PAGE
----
That's what hyperlocal sites are about. Grassroots journalism, community interaction and support. They do all the things that local newspapers used to do, but many can no longer achieve because of the public’s change in reading and buying habits and the drastic cuts in journalist staff numbers on local papers.
In this new breed of online papers are particular niche sites such as Women's Views on News, an online daily news and current affairs service launched by writer Alison Clarke and put together by a volunteer collective of women journalists from around the world. The stories featured are always about women. This site welcomes ideas and stories. Most sites, just like Women's Views on News, have guidelines for contributors such as who to send material to, what the site is looking for, how long the piece is etc etc.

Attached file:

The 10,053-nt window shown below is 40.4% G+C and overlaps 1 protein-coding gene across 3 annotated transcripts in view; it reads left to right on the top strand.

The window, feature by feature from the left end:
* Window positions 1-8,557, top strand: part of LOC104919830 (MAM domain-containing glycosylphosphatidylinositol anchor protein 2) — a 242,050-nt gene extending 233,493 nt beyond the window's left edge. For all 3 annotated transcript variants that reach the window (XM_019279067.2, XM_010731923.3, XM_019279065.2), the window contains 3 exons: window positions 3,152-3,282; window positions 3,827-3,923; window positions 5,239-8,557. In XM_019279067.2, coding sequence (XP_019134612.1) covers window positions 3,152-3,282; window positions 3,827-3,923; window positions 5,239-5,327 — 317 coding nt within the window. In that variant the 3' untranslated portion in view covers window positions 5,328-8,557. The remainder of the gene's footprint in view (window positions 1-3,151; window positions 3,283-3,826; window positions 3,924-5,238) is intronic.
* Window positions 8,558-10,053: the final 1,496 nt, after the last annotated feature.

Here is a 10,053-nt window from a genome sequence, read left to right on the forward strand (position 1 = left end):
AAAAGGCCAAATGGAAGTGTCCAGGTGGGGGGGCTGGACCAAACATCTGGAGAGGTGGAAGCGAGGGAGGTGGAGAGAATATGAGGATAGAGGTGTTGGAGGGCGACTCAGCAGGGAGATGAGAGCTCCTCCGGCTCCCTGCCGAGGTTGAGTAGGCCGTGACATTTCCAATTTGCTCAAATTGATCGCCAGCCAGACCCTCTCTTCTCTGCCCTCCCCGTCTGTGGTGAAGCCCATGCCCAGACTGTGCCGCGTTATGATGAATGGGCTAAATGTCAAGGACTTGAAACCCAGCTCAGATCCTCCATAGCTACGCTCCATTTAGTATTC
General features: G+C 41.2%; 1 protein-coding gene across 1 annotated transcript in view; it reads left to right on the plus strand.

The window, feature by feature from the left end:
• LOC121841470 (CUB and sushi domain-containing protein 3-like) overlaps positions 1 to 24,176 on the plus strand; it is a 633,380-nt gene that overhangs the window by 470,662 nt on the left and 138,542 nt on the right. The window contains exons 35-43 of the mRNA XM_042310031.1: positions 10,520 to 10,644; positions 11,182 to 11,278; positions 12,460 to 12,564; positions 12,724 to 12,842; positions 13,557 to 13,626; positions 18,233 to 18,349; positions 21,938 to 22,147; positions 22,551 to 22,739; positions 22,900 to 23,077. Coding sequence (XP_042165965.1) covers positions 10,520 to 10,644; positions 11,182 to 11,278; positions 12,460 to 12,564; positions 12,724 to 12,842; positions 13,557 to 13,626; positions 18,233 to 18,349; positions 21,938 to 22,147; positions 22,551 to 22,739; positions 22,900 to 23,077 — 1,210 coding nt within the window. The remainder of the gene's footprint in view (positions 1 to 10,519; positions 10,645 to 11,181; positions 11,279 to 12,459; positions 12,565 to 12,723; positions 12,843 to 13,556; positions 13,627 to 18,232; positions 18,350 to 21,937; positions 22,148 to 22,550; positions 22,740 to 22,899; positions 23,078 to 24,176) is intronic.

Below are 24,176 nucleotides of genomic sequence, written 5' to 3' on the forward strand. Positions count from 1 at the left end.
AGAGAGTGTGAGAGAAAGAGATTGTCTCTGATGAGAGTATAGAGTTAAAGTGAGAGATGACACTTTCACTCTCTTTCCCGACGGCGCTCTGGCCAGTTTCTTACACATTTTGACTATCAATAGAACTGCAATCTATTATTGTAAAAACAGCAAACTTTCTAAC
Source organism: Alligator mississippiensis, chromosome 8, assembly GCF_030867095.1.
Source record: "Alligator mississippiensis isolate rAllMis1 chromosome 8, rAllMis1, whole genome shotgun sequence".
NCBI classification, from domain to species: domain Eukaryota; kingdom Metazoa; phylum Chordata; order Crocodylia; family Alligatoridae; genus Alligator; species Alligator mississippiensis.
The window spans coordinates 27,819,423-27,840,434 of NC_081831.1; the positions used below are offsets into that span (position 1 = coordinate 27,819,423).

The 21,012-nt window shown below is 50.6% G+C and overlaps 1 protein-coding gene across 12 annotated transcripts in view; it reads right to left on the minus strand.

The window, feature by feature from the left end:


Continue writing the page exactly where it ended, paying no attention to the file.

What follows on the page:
Citizen media start-up AllVoicesis a global 'community' which encourages users to contribute news and commentary by mobile phone or online. AllVoices ranks news events based on the activity they are generating on the Web at large.
One of the most successful sites built from reader contributions is US website, The Huffington Post. It was launched in May 2005 as a commentary outlet.
Now it offers coverage of politics, media, business, entertainment, living, style, the green movement, world news, and comedy as well as news. It has a core group of contributors and some 3,000 bloggers and specialists who deliver copy in real-time on a wide range of subjects.
People want to know what's going on in their city, town, neighbourhood and street. Someone has to provide that information.
That someone could easily be you.
Sally Ballard is the tutor for the accredited 25-week online certificate course, Writing for Publication, run by Warwick University’s Centre for Lifelong Learning starting in October 2010. For details see